WADA’s praises US anti-doping efforts, faults Brazil and Russia
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Saturday, November 6, 2010

WADA’s praises US anti-doping efforts, faults Brazil and Russia

by Conal Andrews at 3:45 PM EST   comments
Categories: Pro Cycling, Doping
David Howman says that law enforcement agencies should be used as part of fight

David HowmanUsing the US system as an example to show how things should be done, World Anti Doping Agency general director David Howman has called on more countries to use law enforcement agencies and other measures to fight doping in sport.

Speaking to the Association of National Anti-Doping Organisations in Colorado Springs, he said that the methods used by the US government should be used as a template, with enforcers there working with the US Anti-Doping Agency to arrest, indict and convict high-profile athletes.

“You see they're not scared to do the hard work. They're not scared to look at high-profile athletes who might be caught,” he said, according to AP. “These kind of doping issues aren't present only in the United States. It's a global issue.”

The clearest current example of the government using means outside traditional dope testing is in the federal investigation into the former US Postal Services team and the riders and officials employed there. Federal investigator Jeff Novitzky is looking into allegations of doping and people are being called to give testimony to a grand jury. They are also working with Interpol to follow leads overseas.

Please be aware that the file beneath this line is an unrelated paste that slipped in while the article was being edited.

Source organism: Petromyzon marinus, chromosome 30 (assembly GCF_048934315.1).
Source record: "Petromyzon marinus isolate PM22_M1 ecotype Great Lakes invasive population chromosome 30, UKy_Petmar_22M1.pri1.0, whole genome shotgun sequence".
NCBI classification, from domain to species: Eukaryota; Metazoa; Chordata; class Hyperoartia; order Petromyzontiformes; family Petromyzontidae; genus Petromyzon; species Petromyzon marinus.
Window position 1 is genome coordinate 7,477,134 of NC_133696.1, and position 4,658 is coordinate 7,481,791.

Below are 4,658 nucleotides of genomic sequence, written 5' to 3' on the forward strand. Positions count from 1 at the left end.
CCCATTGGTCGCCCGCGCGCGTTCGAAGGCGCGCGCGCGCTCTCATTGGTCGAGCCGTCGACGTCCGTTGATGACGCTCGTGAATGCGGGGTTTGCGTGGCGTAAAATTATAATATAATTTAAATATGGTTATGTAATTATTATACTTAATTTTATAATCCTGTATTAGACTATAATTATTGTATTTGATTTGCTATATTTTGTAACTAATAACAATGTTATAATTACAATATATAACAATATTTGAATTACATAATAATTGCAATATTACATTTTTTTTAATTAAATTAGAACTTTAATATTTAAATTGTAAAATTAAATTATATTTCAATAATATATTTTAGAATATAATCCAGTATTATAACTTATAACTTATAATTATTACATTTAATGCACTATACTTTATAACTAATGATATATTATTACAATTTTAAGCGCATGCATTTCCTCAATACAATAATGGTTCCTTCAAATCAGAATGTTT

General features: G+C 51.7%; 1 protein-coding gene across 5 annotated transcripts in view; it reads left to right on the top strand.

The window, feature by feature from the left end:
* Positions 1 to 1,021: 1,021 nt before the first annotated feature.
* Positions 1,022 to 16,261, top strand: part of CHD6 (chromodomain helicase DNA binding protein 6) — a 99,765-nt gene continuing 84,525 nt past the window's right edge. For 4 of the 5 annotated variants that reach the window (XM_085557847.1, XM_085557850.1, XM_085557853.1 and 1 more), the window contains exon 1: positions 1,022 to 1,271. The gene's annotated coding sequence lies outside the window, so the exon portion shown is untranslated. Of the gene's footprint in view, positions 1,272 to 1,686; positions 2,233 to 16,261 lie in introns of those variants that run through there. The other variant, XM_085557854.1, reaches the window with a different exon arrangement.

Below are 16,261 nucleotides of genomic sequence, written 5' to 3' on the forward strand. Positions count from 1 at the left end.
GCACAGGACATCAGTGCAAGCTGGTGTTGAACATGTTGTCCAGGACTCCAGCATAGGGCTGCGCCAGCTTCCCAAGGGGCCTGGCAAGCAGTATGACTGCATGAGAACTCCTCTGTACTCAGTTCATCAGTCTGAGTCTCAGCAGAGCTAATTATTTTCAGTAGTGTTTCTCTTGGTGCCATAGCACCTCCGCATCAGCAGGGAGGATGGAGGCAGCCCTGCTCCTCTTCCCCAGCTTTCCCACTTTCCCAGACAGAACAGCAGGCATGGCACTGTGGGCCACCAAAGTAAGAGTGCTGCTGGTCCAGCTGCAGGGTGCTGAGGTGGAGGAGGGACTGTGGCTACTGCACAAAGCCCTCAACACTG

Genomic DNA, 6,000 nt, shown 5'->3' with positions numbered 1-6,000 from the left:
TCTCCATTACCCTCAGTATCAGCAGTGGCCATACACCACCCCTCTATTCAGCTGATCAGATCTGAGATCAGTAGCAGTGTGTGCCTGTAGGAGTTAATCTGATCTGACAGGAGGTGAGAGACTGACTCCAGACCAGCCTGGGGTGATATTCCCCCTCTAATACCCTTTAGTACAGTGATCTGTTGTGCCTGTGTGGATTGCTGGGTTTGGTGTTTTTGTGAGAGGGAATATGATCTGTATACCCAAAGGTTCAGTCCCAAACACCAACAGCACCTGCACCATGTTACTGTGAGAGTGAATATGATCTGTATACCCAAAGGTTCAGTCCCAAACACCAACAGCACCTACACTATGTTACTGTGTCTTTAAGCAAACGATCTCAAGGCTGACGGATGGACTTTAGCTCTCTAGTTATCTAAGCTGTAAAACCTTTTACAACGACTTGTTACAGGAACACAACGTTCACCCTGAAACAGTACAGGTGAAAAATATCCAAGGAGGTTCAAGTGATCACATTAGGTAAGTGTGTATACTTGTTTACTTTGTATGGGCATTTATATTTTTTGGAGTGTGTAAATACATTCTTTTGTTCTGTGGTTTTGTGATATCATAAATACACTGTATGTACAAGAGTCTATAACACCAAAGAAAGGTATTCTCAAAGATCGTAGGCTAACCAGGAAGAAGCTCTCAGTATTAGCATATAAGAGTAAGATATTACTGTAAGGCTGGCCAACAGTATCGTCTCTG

That follows on from the previous Balco case, where a large doping ring was broken up and major household names such as Marion Jones, Barry Bonds and Tim Montgomery were investigated. Jones and Montgomery went to prison as a result.

Howman believes that traditional anti-doping tests are important, but admits that knowledgeable athletes can avoid positive result by using undetectable products or by careful timing of their programmes. Because of this, he says the efforts of others are also required, including those enforcement agencies. The US system’s willingness to do this led to his praise.

In contrast, Russia and Brazil were highlighted by WADA as two countries which are not doing enough. Neither sent a representative to the conference, despite the fact that Russia will host the winter Olympics in 2014 and Brazil will be the venue for the summer Games two years later.

“It is a concern in the general fight against doping that such big countries do not have the adequate anti-doping programs in place in the year of 2010,” AP quoted IOC medical commission chairman Arne Ljungqvist as saying. “The anti-doping fight has been going on for 40 years so it's a little worrying that big countries like those are still not there.”

IOC president Jacques Rogge accepted that both countries were given the right to host the Olympics despite those clear issues. He said that it won’t happen again in the future. "From now, this matter will be a main point when evaluating the candidatures. This has been introduced as a new element in the bid process," he said. "That is a lesson we have learned from the past.”


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